Members of the Springboro Education Association – the local teachers union – use school board meetings to excoriate Kohls for opposing teacher pay raises and proposing budget cuts.
“Some people get so entrenched in the old philosophy that it’s tough to get them to think whether or not something is going to help the kids,” Kohls says of the criticism. “We need a different way of thinking.”
Voters seem to agree. Last November, they elected two of Kohls’ allies, giving fiscal conservatives control of the five-member school board, which began its current term in January.

Kohls says her approach has been to “ask a lot of questions” and to explain the board’s spending decisions to the community.
During her campaign for school board, for instance, Kohls asked why Springboro taxpayers were paying both the district’s and administrators’ contributions to the state retirement fund, especially since high school busing had just been cut to save money.
She reasoned that the amount of money spent on the retirement perk ($180,000) should be used to reinstate high school busing ($125,000). Kohls shared her proposal with the community on the Educate Springboro website and now the administrative perk is gone.
When the district’s health insurance costs increased by $830,000, Kohls proposed that employee contributions be raised to 20 percent – in line with what average Springboro residents paid – to offset the extra costs. She thought it made sense, especially since the district was in the middle of a financial emergency that left schools unable to purchase new textbooks or make basic building repairs. Her fellow board members at the time didn’t agree, and the district absorbed the increase.  
But Kohls used the Educate Springboro website to bring her case to the public, and the philosophical shift became evident.

“People started looking at the other four board members, and asked, ‘How could you say yes to the increase?’” Kohls says.

Today, employees pay 15 percent of their health insurance costs, and the district has joined a health care consortium which has resulted in nearly $6 million in savings.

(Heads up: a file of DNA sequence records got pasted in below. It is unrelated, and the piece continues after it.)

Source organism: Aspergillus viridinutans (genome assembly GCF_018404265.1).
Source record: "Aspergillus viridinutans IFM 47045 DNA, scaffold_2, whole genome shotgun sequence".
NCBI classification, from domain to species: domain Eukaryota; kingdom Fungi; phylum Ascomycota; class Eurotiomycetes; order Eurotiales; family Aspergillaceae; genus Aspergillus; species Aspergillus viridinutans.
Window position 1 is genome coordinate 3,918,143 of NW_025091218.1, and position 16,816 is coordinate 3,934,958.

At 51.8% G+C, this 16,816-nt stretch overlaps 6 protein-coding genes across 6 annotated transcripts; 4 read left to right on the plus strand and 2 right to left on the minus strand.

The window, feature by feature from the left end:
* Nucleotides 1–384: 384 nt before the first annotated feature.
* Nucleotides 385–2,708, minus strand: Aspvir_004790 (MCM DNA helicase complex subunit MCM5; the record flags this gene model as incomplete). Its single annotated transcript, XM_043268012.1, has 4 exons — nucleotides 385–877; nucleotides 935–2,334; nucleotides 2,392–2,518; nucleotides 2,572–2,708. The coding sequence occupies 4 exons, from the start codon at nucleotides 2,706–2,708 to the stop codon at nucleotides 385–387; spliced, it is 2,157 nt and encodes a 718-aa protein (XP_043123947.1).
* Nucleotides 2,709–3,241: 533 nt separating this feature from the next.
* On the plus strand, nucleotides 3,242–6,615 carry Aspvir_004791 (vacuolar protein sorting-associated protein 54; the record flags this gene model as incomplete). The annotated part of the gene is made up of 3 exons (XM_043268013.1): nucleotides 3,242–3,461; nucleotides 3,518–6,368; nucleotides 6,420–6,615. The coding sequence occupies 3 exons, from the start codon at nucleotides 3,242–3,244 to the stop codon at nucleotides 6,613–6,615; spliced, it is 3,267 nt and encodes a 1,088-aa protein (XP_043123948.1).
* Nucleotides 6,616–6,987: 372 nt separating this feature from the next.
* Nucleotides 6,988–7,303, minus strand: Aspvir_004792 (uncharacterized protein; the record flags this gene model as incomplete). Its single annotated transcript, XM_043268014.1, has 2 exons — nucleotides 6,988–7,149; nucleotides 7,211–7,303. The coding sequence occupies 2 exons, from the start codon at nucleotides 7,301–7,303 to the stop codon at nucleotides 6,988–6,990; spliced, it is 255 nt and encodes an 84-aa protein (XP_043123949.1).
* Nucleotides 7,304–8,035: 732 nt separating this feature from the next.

Since January, the new board has enshrined its “children first” philosophy in a series of 28 goals, which include setting district money aside to help prepare students for the ACT test, among other things.
The board has switched to zero-based budgeting, meaning that school budgets will not automatically increase every year. Instead, teachers are being asked to submit annual budgets outlining specific resources they need.
The board is also developing policies that prioritize district spending, to ensure that student-centered spending needs are met before employee benefits and wage increases are considered. Kohls is crafting a point system to determine which employees will receive bonuses from the leftover funds.

Online Education, Florida Style

A well-traveled definition of insanity — doing things the same way and expecting different results.

Maybe a bit extreme for this example, but maybe not. Will following the status quo in K-12 education really change the outcomes for Indiana’s students and eventual members of the workforce? The evidence says no.

Options are essential. Charter schools are one of those options, and although Indiana has seen modest growth I would offer that we haven’t taken advantage of the possibilities offered by this alternative.

Virtual schools are another education choice that will only continue to grow. Indiana was close to having two virtual charter schools a few years ago, only to see funding pulled in a last-hour legislative agreement. Whether we’re talking education, entertainment or just about any aspect of life in today’s world, is there any doubt that online is/will be part of the mix?

During the last school year, more than 57,000 Florida students took at least one virutal school course. Now, those students and their counterparts can go all-online if they choose as every school district is required to incorporate virtual learning.

Will it work? We’ll have to wait and see. But you have to give Florida leaders credit for giving it the old online education try. Check out the story.